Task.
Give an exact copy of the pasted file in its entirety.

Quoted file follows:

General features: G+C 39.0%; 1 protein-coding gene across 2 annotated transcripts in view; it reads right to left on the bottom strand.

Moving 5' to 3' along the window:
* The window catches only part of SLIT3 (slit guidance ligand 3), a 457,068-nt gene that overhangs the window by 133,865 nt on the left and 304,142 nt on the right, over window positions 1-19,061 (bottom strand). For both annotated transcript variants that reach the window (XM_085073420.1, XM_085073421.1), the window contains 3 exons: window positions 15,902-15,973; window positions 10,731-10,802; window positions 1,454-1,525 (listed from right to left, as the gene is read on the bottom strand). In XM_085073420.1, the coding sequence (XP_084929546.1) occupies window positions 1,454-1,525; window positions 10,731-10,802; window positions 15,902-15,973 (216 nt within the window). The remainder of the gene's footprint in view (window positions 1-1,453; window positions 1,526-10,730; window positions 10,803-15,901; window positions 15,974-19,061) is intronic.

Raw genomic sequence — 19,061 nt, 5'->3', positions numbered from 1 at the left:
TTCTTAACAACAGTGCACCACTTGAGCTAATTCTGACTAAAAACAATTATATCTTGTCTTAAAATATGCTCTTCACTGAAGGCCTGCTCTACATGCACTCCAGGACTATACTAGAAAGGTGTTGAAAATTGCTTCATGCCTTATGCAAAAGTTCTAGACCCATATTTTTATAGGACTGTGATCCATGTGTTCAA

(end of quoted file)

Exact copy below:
General features: G+C 39.0%; 1 protein-coding gene across 2 annotated transcripts in view; it reads right to left on the bottom strand.

Moving 5' to 3' along the window:
* The window catches only part of SLIT3 (slit guidance ligand 3), a 457,068-nt gene that overhangs the window by 133,865 nt on the left and 304,142 nt on the right, over window positions 1-19,061 (bottom strand). For both annotated transcript variants that reach the window (XM_085073420.1, XM_085073421.1), the window contains 3 exons: window positions 15,902-15,973; window positions 10,731-10,802; window positions 1,454-1,525 (listed from right to left, as the gene is read on the bottom strand). In XM_085073420.1, the coding sequence (XP_084929546.1) occupies window positions 1,454-1,525; window positions 10,731-10,802; window positions 15,902-15,973 (216 nt within the window). The remainder of the gene's footprint in view (window positions 1-1,453; window positions 1,526-10,730; window positions 10,803-15,901; window positions 15,974-19,061) is intronic.

Raw genomic sequence — 19,061 nt, 5'->3', positions numbered from 1 at the left:
TTCTTAACAACAGTGCACCACTTGAGCTAATTCTGACTAAAAACAATTATATCTTGTCTTAAAATATGCTCTTCACTGAAGGCCTGCTCTACATGCACTCCAGGACTATACTAGAAAGGTGTTGAAAATTGCTTCATGCCTTATGCAAAAGTTCTAGACCCATATTTTTATAGGACTGTGATCCATGTGTTCAA